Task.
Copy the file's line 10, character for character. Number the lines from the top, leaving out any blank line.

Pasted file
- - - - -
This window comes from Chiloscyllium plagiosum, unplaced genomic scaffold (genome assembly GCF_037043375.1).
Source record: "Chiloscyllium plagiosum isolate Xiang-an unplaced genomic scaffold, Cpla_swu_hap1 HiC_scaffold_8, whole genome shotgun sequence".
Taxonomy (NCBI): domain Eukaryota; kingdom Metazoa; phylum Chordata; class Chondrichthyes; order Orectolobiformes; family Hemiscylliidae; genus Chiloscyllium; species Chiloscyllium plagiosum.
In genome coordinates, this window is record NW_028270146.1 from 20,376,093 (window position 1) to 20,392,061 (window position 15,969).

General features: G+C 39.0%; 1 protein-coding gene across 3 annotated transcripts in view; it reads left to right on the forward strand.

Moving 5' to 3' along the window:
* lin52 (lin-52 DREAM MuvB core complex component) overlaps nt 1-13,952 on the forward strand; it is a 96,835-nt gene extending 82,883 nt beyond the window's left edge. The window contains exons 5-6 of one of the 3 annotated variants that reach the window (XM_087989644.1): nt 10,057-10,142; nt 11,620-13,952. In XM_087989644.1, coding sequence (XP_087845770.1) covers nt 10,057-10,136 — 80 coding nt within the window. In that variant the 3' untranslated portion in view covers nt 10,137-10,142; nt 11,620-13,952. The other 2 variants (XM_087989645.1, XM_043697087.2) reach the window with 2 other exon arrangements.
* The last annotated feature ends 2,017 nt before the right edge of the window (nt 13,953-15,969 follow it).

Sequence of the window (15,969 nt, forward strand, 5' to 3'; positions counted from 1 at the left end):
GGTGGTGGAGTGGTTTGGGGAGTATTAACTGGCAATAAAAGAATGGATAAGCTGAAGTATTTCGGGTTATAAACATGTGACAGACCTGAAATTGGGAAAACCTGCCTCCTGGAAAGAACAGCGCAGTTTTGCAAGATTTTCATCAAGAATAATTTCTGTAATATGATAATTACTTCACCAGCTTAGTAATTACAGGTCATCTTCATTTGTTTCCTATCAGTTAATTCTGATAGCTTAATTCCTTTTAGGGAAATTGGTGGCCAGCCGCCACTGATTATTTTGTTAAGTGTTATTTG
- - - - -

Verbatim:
GGTGGTGGAGTGGTTTGGGGAGTATTAACTGGCAATAAAAGAATGGATAAGCTGAAGTATTTCGGGTTATAAACATGTGACAGACCTGAAATTGGGAAAACCTGCCTCCTGGAAAGAACAGCGCAGTTTTGCAAGATTTTCATCAAGAATAATTTCTGTAATATGATAATTACTTCACCAGCTTAGTAATTACAGGTCATCTTCATTTGTTTCCTATCAGTTAATTCTGATAGCTTAATTCCTTTTAGGGAAATTGGTGGCCAGCCGCCACTGATTATTTTGTTAAGTGTTATTTG